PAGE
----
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Cannabis Flowering: 9 Tips for Success

Following the propagation and vegetation stages of cannabis cultivation, plants will enter the flowering stage, where growers can see the literal fruits of their labor. 

At this stage, cultivators need to remain diligent and detail-oriented as they grow their plants to maturity, while maintaining records of their development and working with labs to analyze cannabinoid and terpene profiles. All cultivars and concentrates require specific considerations and cultivation techniques, so keep in mind what your end goal is and act accordingly. 

1. Eliminate lower material and branches, as well as fan leaves and large leaves.

As explained in stages 1 (propagation) and 2 (vegetation), you need to remove lower vegetation that will not receive direct light, whether artificial or natural sunlight. This process can be performed between weeks one and two of the flowering stage. 

2. Only utilize the best plants.

If you propagate more plants than you need and vegetate only the best tissue cultures, clones, or seedlings, you will be able to select the very best vegetating plants to transfer to flowering. This tip sounds obvious, but the many growers I have heard from who employ this practice unanimously agree that it’s better to have more choices than fewer. While this requires more space and costs more to cultivate plants that you may not use in the end, the additional labor, time, and expenses are worth growing the best possible plants.

3. Apply products preventively.

Weeks one and two of flowering are typically the last chances to apply any beneficial preventive fungicides, Bacillus thuringiensis (BT), neem oil, or other products that can aid in preventing development of budworms, powdery mildew, grey mold, and other issues. It’s important to check the product manufacturers’ recommendations for use, as well as state and local laws and regulations for approved products and use.

4. Brace or support plants early.

It is best to stake or support plants before the roots spread in order to minimize any possibility of root damage. Whether you employ netting, stakes, or another method, it is best to place supports before the plants begin to flower. 

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5. Ensure proper airflow between plants.

Properly space all plants far enough apart to ensure maximum airflow between them. This helps prevent hot spots from lights and the proliferation of powdery mildew, while promoting carbon dioxide and oxygen distribution. Additionally, implementing circulation fans can help properly move the air between the plants, both during daylight/lights on, as well as nighttime to prevent elevated humidity environments. 

6. Utilize the proper light spectrum.

As previously mentioned, the flowering stage has its own light spectrum requirements. These required spectrums are typically elevated levels of red spectrum and reduced levels of blue spectrum, compared to those preferred in vegetative growth. There are lights that allow a grower to fine-tune the two spectrums to accommodate the specific requirements of a given cultivar. You must always experiment and see if a chosen cultivar has specific requirements that allow a grower to adjust its parameters to maximize health, growth, and flower development.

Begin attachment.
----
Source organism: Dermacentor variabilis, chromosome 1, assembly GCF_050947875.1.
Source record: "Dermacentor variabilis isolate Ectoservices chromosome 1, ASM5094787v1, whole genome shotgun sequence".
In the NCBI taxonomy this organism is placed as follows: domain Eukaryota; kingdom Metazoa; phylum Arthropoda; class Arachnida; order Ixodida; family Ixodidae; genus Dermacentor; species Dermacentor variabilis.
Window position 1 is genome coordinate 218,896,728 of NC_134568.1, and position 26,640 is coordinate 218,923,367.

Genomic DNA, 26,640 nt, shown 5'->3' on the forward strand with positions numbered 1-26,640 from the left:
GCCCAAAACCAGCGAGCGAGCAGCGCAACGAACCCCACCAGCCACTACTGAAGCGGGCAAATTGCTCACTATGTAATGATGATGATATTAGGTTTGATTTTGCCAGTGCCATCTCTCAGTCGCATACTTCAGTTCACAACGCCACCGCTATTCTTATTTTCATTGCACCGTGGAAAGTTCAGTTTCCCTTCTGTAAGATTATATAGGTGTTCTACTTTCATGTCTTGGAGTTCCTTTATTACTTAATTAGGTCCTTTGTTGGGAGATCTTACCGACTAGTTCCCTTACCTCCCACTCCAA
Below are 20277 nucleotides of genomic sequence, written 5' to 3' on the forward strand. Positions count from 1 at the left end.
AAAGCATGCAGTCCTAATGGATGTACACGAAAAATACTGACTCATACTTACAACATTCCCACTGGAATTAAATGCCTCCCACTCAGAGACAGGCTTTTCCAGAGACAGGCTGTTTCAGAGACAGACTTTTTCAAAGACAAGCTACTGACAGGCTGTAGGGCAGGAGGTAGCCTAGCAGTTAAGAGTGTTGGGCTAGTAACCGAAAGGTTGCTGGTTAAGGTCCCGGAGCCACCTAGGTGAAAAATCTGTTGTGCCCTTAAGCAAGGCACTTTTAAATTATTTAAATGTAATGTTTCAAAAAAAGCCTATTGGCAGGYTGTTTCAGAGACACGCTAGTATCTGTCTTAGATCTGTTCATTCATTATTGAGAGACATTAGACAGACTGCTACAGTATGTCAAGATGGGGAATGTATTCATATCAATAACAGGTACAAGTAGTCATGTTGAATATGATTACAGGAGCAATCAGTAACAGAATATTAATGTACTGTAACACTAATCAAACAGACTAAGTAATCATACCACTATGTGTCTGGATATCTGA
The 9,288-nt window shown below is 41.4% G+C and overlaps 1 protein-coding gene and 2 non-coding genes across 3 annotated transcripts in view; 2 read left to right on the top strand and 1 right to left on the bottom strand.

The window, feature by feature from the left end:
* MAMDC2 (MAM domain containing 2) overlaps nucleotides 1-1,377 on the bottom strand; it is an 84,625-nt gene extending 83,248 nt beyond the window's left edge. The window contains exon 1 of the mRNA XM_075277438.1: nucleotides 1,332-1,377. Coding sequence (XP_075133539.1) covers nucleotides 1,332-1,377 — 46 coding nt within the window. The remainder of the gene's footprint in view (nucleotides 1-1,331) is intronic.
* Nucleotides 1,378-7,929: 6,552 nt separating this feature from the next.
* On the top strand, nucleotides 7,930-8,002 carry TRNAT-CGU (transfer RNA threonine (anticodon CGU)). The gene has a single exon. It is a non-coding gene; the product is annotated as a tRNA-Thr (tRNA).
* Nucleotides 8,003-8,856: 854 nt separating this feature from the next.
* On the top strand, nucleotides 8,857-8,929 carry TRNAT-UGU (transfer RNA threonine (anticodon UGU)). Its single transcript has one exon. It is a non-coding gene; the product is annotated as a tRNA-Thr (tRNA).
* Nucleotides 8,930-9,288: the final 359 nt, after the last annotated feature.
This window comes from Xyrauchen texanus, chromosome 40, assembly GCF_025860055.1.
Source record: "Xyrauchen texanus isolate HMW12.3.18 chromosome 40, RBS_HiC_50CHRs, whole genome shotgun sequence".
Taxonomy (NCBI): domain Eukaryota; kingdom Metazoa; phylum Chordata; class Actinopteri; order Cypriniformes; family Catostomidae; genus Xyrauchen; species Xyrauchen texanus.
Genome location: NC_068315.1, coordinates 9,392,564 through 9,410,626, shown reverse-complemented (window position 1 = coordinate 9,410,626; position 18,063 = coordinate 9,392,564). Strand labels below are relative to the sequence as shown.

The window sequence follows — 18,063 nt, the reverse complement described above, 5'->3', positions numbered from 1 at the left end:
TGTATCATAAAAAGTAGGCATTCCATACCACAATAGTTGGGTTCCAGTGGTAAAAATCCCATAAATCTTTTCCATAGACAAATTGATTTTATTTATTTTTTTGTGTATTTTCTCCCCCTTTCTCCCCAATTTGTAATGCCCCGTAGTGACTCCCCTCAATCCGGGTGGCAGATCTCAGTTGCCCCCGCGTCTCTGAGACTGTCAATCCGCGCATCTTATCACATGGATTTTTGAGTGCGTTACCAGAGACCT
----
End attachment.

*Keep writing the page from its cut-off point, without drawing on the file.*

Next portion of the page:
7. Perform periodic lab analysis and keep records.

Whenever possible, send multiple specimens to a lab for analysis when unsure of a new cultivar’s potential, or when attempting to fine-tune development or determine peak levels of a given cannabinoid or terpene. Keep thorough records throughout the flowering cycle and log all aspects of plant development until the end of the cycle. For example, track when the plant finished growing, the THC levels at finish, and the weight of finished product versus waste biomass. 

8. Select proper genetics.

The first rule here is to only grow cultivars that are marketable. Why grow cultivars that nobody desires? Constantly do market research so you always know which products sell best and how they fit into your niche. Know your market and perfect your product for that market. There are typically multiple markets available, such as affordable, craft, and staple cultivars, and popular flavors of the week. Some flavors of the week come and go very fast, so don’t invest excessive time, effort, and resources into a flash-in-the-pan cultivar that nobody desires when you bring it to market. 

9. Adjust processes based on what you are growing for.

Are you growing for bag appeal? Extracts? A specific cannabinoid or terpene? If you are ultimately going to extract the cannabis you are growing, is bag appeal really important to you? Or would you prefer a cultivar that produces more available cannabinoids on a plant or bud that are slightly fluffier and perhaps aren’t as dense as the buds destined for top-shelf flower? If you intend to extract the whole crop utilizing hydrocarbon extraction, you may choose to harvest the crop a week or so early to ensure your final extract is lighter in color than full-term buds. (These buds have mature resin glands that contain older oxidized resin glands and cannabinoids, and/or darker-colored amber pigments, etc., that can contribute to an undesirable darker-colored extract, such as budder, shatter, or wax.) Decide exactly what you are growing and why. After you determine the market you intend to accommodate, choose what to grow, how to grow, and why.

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